The Washington PostDemocracy Dies in Darkness

Opinion Trump had a scheme to privatize Medicare. The Biden administration isn’t stopping it.

A government handbook on Medicare. (Pablo Martinez Monsivais/AP)

Donald Trump claimed to be a staunch supporter of Medicare. Yet he repeatedly attempted to slash the program’s budget while promoting an increased role in Medicare for insurers and other private businesses. But President Biden isn’t turning out to be the champion of Medicare activists had hoped.

At issue is a Trump administration-initiated program that many health-care reformers argue is essentially a backdoor attempt to further privatize Medicare. Almost no one realizes it’s going on — except, that is, corporate interests and private equity investors, who are lined up like pigs at the trough to get their hands on taxpayer dollars.

Medicare is administered in one of two ways: traditional fee-for-service Medicare and Medicare Advantage — private insurance offered in place of and through the Medicare system. The dispute is over something called the Direct Contracting pilot program, designed by the Center for Medicare and Medicaid Innovation as a new way of managing benefits in the fee-for-service program. Supporters say it will reduce the amount of money the government spends on traditional Medicare fee for service while improving the quality of patient care.

But many left-leaning health-care advocates say it’s a slippery slope version of Medicare Advantage. That program, as Just Care USA President Diane Archer points out, costs taxpayers more per patient than traditional Medicare, in part because of aggressive upcoding of risk assessments that determine how much money the insurer receives for covering the patient. And a 2018 report by the Department of Health and Human Services inspector general found “widespread and persistent” problems with Medicare Advantage programs inappropriately denying care. Opponents of the Direct Contracting program predict it will run up the government’s tab, add corporate bureaucracy, increase the financial strain on the Medicare trust fund and do nothing to improve patient outcomes.

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Already, Direct Contracting is increasing the hold of Wall Street and the world of private equity on Medicare. The Centers for Medicare and Medicaid Services say 53 companies have signed up and have been approved to administer the program, which began earlier this year. They are, for the most part, a mix of publicly traded health-care companies and insurers, and private equity backed start-ups.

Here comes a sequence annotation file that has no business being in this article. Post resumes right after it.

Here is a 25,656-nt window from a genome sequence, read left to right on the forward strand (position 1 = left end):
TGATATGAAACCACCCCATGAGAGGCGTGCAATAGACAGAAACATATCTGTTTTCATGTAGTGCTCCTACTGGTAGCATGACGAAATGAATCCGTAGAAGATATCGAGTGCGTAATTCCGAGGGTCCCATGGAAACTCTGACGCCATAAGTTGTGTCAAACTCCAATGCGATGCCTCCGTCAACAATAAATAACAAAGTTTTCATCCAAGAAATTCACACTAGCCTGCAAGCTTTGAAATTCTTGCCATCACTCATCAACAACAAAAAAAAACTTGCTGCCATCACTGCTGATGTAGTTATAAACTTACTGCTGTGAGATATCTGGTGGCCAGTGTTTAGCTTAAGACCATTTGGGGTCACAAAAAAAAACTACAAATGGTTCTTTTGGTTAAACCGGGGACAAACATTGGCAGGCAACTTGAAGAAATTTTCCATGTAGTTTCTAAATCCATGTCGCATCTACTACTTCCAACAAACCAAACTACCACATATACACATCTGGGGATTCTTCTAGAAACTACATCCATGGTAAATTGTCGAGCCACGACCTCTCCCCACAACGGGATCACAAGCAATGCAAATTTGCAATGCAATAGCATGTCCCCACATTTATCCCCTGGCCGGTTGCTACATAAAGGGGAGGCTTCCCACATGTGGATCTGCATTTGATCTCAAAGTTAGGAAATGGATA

Voices Across America: End the monopoly. Let Medicare negotiate drug prices.

The lure of Direct Contracting for these companies is potential profits. The limits on the amount of money a Direct Contracting entity can keep that’s not used for a patient’s medical needs is significantly more generous than those imposed by Medicare Advantage.

And while patients choose to sign up for Medicare Advantage themselves, with Direct Contracting, the primary care doctor, not the patient, enrolls in the program. And why would a doctor sign on? Well, one participant, Clover Health Partners, says doctors can earn upward of 40 percent more on primary care visits through the program. (When I asked about that, a spokesperson for Clover told me the higher pay did not affect how much Clover earned from Medicare.)

Once their doctor is enrolled, patients receive a letter from the Direct Contracting company informing them of their participation. They are assured they are still in Medicare’s fee-for-service program and can still see any doctor they wish in the Medicare program. “Your doctor asked Clover Health Partners to see that you get the right care at the right time,” reads the missive sent out by that company. “We will coordinate your care according to your individual medical needs and treatment choices.” The program will, it adds, “work to reduce duplicate tests and duplicate paperwork that cost you time and money.”

The technical term is to say a patient’s care is being “aligned” by the Direct Contracting entity. Heath-care activists use another phrase. “It’s Medicare Advantage by another name but suddenly it’s not voluntary,” Archer says. She argues that doctors in the program can also be incentivized to refer within a particular network or recommend a particular regimen of care. And unlike in Medicare Advantage, the patient won’t necessarily understand that there is a corporate monitor.

The Biden administration did put at least a temporary stop this year to an even more egregious version of this program, which would have auto-enrolled almost all those in Medicare fee for service in a particular preselected geographic area. But CMS, HHS and, ultimately, the White House are continuing to press ahead with Direct Contracting, even though they could end it if they chose.

So how could something like this fly so under the radar? Well, the details are very technical, so, many people receiving notice of the change likely didn’t comprehend it. The program itself has not received much attention from the media. And information about it isn’t all that easy to come by. We don’t even know for sure how many people are experiencing “aligned” care; CMS says that data won’t be available till next year.

But here’s what we can say: An undetermined number of people enrolled in traditional fee-for-service Medicare are now taking part in an experimental program designed during the Trump administration to increase the role of big business in their medical care. And the Biden administration, which could easily stop this, is instead continuing to enable Trump’s scheme. That’s a big mistake — one that it could easily fix.

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